"However, the Boycott movement's significant role in opposing the occupation and the corporations that support it should not transform it into an institution that operates in a religious manner, and which determines what is permitted and what is forbidden based on personal criteria that are not open to argument or change. Because in that case we will find ourselves in a whirlpool from which we will never emerge in one piece, hurling indelible accusations at one another...

"In the past, we had long debates about the ban of the novel Crime in Ramallah.[13] The justification at the time was that it threatens decency and morality and 'could harm the public,' and in no time that excuse began to appear [again and again]..., including an attempt to justify punishing a journalist who filmed the Prime Minister's motorcade.[14] This was followed by the electronic crimes law,[15] intended to strengthen prohibitions and the curtailing [of freedoms] and make them into laws that cannot be challenged. Next we found ourselves in a situation where the mayor of a city banned a film in the interest of 'preserving public safety' – is this not ridiculous?

"Where are the technical and ethical committees, to examine what is wrong with the film? If it contains something unacceptable, where are the institutions that specialize in the boycott and the criteria for boycott? They published worthless and unconvincing statements, that are not worthy of the caliber and stature of their pioneering role in situations such as these. And why did the head of the government civil authority ban [the film] on a security pretext?...

"What would have happened if Ziad Doueiri had produced a film that attacked Israel and glorified the resistance? Assuming that this film depicted the barbarity of the occupation in the most reliable manner, as well as its violations and crimes against our Palestinian people, would we agree that it be screened?... If we oppose the hypothetical film [described above] because its director is normalizing relations [with Israel], then that is right on the one hand, but on the other hand a different question arises – what is a director, actor, producer, or any other person supposed to do if he has sinned against Palestine or the Palestinian issue, so that we will absolve him of his first mistake? Or will he ever be absolved of that mistake?...

"We must re-define some terms – such as normalization, resistance, boycott, policy, and supreme national interests – in such a way that they will safeguard the interests of the people and the [Palestinian] cause. There is nothing wrong with changing our mind about positions that do not serve our current purposes or adopting positions that were not acceptable to us in the past, in order to realize [our] supreme interests. None of this happens overnight and it cannot go on forever, since on each day [that passes] we lose something of our cause because we cannot agree about basic things… It's true that dispute may be beneficial up to a point, but it must not become an ineffectual dispute that leads to the collapse of our cause.

"The director Ziad Doueiri must apologize to the Palestinian people and to all the Arabs for his first film, and we must screen the film [The Insult] in Ramallah and do two things – first, point out that the director was mistaken in his positions and statements in his first film; and second, stress that there is no [intention to] control anyone's mind [or opinions] regarding issues that are subject to debate, to interpretation, and to decision, particularly because we do not want to create an authority for the preservation of public morality [i.e., a religious police like the one in Saudi Arabia]...

"Let us imagine what would have happened if the film had been screened in Ramallah and the invitees had been all the intellectuals, the activists, and the senior officials from among the Palestinian people who could come, and that after the film there would have been a discussion about the boycott, and normalization, that might have even continued for several days… and several opinions would have been reached and brought to [the attention of] all the participants, and they would have been the ones to choose [the preferred opinion]. This is how peoples advance and their awareness is heightened.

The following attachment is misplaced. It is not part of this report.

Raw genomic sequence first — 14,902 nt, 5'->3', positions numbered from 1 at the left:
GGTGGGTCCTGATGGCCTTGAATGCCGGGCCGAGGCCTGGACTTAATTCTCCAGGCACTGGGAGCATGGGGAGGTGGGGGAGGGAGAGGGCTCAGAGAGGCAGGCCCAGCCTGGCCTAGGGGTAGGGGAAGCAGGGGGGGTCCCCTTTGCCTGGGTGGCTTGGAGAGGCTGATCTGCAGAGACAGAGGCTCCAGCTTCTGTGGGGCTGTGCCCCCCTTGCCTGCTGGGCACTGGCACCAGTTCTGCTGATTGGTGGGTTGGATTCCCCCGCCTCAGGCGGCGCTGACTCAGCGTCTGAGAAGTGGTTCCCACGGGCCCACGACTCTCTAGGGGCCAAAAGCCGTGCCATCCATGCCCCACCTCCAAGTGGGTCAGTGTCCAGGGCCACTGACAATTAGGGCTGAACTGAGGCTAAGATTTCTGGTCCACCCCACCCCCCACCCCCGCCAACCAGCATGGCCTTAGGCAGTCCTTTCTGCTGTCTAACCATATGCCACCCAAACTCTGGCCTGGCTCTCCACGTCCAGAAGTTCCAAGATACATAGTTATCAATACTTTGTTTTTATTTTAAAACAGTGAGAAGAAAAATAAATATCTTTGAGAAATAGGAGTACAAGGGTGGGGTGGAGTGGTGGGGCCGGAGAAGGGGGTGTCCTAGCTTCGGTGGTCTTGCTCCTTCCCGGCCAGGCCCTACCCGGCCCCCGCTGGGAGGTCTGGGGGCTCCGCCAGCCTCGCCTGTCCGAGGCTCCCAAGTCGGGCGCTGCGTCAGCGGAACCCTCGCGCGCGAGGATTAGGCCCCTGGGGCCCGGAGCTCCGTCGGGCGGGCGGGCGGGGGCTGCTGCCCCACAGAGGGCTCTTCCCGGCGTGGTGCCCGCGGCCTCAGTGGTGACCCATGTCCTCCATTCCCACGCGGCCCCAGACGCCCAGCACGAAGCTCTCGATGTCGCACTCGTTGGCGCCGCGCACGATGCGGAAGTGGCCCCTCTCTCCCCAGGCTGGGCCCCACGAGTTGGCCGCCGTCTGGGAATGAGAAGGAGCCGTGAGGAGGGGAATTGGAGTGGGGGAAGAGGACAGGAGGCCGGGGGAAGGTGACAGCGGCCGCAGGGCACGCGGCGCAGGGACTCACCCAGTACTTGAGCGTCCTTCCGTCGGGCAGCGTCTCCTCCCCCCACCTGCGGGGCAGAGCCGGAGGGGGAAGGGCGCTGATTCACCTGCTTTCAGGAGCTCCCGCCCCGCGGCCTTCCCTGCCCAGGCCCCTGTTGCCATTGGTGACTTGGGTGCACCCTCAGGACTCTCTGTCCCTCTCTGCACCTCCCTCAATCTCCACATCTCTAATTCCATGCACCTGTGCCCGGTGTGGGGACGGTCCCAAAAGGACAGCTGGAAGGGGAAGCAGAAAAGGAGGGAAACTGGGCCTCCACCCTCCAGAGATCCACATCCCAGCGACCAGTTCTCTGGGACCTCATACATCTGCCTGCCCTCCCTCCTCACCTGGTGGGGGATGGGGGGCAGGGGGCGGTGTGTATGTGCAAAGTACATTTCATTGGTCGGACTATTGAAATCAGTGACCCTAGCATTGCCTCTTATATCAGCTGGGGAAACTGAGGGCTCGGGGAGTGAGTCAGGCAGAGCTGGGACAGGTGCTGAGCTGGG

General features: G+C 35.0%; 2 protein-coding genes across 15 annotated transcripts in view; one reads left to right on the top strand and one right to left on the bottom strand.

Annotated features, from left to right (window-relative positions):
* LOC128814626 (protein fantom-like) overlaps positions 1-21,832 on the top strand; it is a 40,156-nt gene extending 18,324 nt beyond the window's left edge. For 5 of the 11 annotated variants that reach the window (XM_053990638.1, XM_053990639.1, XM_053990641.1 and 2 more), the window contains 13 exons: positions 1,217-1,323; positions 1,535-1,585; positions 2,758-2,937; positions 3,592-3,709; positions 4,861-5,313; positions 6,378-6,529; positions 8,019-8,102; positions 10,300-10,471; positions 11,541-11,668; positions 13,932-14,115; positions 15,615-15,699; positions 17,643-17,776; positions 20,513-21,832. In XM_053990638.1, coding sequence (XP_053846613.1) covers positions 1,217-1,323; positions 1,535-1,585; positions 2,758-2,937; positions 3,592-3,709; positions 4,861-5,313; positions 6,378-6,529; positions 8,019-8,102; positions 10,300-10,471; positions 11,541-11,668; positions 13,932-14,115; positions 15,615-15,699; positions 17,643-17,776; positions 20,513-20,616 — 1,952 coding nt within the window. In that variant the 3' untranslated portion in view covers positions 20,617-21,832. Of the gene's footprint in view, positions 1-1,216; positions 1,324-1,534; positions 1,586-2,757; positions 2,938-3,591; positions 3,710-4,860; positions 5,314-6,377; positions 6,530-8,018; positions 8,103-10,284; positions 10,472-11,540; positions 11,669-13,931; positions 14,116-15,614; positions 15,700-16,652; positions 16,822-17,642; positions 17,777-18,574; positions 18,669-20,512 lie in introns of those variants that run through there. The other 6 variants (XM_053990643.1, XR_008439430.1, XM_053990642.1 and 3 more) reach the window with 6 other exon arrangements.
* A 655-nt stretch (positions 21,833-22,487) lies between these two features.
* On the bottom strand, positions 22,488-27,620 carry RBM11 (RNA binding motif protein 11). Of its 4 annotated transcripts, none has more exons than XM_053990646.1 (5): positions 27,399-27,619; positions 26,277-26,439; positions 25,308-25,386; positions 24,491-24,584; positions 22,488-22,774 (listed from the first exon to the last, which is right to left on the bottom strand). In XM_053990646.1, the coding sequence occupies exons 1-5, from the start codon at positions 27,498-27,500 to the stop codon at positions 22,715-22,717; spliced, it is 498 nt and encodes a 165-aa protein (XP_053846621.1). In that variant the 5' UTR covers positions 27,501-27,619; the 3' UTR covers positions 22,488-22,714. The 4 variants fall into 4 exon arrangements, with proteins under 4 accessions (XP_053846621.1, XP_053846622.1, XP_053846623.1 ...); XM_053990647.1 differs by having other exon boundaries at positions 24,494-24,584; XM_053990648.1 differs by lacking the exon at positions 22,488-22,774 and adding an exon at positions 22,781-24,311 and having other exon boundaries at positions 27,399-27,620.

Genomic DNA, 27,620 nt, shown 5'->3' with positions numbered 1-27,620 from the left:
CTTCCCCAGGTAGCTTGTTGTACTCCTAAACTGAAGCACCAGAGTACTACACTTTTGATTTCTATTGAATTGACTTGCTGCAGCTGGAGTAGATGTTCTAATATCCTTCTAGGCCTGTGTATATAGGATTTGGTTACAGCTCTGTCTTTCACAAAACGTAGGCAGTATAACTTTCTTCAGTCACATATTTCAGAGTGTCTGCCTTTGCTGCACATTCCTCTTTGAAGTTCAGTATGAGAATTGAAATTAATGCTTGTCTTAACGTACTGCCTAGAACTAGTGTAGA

"It is important to mention that I completely oppose normalization… and that the BDS movement is one of the strongest weapons that the Palestinian people possess within and beyond Palestine. We must respect this and understand it well, and [know that] disagreement with them [the boycott officials] about one point or other is a disagreement about the path, but not about the desired goal."[16]




[1] The film The Attack, which was filmed in Israel in 2012, is about an Israeli Arab doctor who discovers that his wife perpetrated a terrorist attack in Israel.

[2] In September 2017, Doueiri was arrested at the airport in Beirut for filming The Attack in Israel. The reason given for his arrest was that he "visited occupied Palestine without clear authorization from the authorities in Lebanon." For more information, see Al-Hayat (London), September 10, 2017.

[3] Al-Yawm Al-Sabi (Egypt), October 26, 2017.

[4], October 22, 2017.

[5] Al-Hayat (London), October 23, 2017.

[6] Facebook page of the PA Culture Ministry, October 23, 2017.

[7] Al-Watan (Egypt), October 23, 2017;, October 24, 2017;, October 26, 2017.

[8], October 27, 2017.

[9] The reference is to the National Palestinian Boycott Committee that operates within the framework of the global boycott movement – BDS, which was established in 2008 and claims to be the largest coalition in the Palestinian civil sector. For more information please see 

[10] Al-Ayyam (PA), October 31, 2017.

[11], October 26, 2017.

[12], October 25, 2017.

[13] The PA banned the distribution of the novel in the West Bank on the grounds that it contained offensive expressions. For more information see MEMRI Report March 28, 2017.

[14] The reference is to the arrest of Palestinian journalist Jihad Barakat in July 2017, after he filmed the Palestinian Prime Minister's motorcade while it was being checked at an IDF road block. For more information, see, July 7, 2017.

[15] The reference is to a law enacted in the PA in July 2017 that limits the activity of journalists and freedom of expression. For information about the controversy that ensued in the PA see, August 13, 2017.

[16], October 25, 2017.